Thursday, 23 March 2006
Shopping Trolleys in the Leith
What is it about mid-day that confuses me? I often get times wrong around noon ... I had arranged to meet my daughter today at 12.45 and turned up at 11.45. Maybe it's going back to 'real' time from daylight saving time, that has confused me.
Because I was an hour early, I decided to buy a coffee, plant myself at a table and do a bit of writing. I used to do this quite a bit two years ago, enjoying the experience of writing in the midst of a busy downtown cafe. However today it didn't seem as much fun anymore. I wrote a little bit, but everyone else in the restaurant appeared to be particularly loud and annoying, so I ended up just going back to my car where it was parked at my daughter's flat, and reading the newspaper until she turned up.
I ended up having my granddaughter B after school, which was an unplanned but pleasant surprise. One of the things we did, was walk around the university. She had never seen the Leith, which is a stream that runs through the university grounds.
We saw three supermarket trolleys lying in the stream. She was very puzzled as to why the students would think it a good idea to do such a dumb thing as tip supermarket trolleys into the Leith. I must say I had a hard time trying to explain. It's a tradition was the best I could come up with. To her, teenagers and young adults are a very scary, very weird breed. Except her uncles - she likes her uncles, and this helps her to understand the species a little more.
The Leith's official name is Water of Leith which is certainly a grand name for such a little body of water. B wasn't impressed by the coke bottle and other bits of rubbish she saw in the stream. There is nothing quite as righteous as an eight year old! However, she does have a point. Righteous indignation often does.
She was a little nervous of all the students walking past. "They'll look at me and think I'm a brat," she said. As it was just on five p.m. I told her the students weren't even noticing her, that they were all heading home and that probably all that was on their minds was food - pies, chips and two-minute noodles.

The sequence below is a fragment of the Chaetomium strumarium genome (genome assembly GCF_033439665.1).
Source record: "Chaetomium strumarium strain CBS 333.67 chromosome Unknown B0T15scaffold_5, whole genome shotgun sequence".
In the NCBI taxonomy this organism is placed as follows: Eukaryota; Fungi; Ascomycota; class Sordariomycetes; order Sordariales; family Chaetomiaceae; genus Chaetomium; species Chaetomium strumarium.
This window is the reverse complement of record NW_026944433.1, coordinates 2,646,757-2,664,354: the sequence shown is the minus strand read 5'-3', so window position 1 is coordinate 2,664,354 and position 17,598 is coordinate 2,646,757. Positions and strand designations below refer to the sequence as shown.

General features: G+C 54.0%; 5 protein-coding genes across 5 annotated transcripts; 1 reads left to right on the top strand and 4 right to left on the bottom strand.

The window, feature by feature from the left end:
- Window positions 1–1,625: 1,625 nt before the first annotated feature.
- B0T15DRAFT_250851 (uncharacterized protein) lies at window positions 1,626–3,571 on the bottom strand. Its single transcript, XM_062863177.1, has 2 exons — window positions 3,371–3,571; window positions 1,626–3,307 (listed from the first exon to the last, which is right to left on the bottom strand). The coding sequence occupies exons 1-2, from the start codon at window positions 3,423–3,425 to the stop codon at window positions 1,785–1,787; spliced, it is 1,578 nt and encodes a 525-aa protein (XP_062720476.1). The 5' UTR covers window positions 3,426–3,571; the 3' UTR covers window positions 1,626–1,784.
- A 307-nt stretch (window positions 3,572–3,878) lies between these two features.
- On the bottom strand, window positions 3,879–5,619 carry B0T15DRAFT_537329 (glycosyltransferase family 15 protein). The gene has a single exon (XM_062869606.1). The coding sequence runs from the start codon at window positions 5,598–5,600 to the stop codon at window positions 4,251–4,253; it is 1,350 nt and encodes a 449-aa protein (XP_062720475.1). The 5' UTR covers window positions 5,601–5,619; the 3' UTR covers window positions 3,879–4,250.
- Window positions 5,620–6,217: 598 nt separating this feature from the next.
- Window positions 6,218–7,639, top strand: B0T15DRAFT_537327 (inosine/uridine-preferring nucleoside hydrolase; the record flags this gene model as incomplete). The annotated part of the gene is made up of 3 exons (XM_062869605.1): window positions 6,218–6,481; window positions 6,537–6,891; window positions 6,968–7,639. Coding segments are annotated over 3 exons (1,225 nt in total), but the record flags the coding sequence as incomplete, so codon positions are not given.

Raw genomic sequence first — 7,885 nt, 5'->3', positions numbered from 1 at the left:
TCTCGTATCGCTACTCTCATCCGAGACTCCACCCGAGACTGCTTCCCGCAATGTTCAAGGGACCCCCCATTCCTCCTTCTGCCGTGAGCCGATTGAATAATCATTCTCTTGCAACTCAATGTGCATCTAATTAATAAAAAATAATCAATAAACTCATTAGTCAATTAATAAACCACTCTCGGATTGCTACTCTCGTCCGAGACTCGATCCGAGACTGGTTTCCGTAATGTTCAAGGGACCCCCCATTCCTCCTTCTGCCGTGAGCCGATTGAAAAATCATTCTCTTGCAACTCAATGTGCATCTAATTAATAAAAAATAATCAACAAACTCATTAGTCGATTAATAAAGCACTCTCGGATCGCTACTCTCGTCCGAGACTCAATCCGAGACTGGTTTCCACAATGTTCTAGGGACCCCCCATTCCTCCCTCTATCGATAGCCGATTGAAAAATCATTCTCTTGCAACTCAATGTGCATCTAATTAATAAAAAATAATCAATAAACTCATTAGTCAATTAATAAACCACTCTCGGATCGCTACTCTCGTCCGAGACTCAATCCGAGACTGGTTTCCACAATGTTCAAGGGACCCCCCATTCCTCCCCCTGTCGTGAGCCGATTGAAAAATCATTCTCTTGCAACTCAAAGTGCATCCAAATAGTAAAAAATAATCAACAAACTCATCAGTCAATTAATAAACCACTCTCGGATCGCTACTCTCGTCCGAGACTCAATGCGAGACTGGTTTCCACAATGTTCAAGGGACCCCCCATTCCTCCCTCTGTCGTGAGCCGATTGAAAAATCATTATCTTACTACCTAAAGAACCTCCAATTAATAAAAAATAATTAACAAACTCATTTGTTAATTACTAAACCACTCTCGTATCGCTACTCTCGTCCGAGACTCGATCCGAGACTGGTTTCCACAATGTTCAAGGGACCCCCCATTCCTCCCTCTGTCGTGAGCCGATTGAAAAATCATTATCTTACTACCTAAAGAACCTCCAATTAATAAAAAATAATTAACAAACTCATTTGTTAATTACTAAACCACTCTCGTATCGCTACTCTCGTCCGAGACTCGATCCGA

On the way back to my place we stopped to buy some spag. bol. sauce for dinner. After paying for my purchases, I thought I had lost her. I couldn't see her anywhere. That was a scary moment; how was I going to explain this to her mother? But she had decided to wait for me just a little to the side of where I was expecting her to be. She was playing on a miniature hand-held game. "I carry this everywhere with me so that when I have to wait for someone, I've got something to do," she said nonchalantly, completely oblivious to my panic and terror.
It was a grey old day today - my daughter and I agreed that Dunedin under grey, low cloud is not at its best. However, wandering around the old part of the University with B, seeing the mallard ducks settling down under the trees by the Leith and getting ready to go to sleep - heads tucked under their wings - with the bluestone buildings behind nestling back into the grey sky, it didn't look so bad really. Grey has its place. Just like the shopping trolleys in the stream. There's something traditional about it, even if not totally ideal.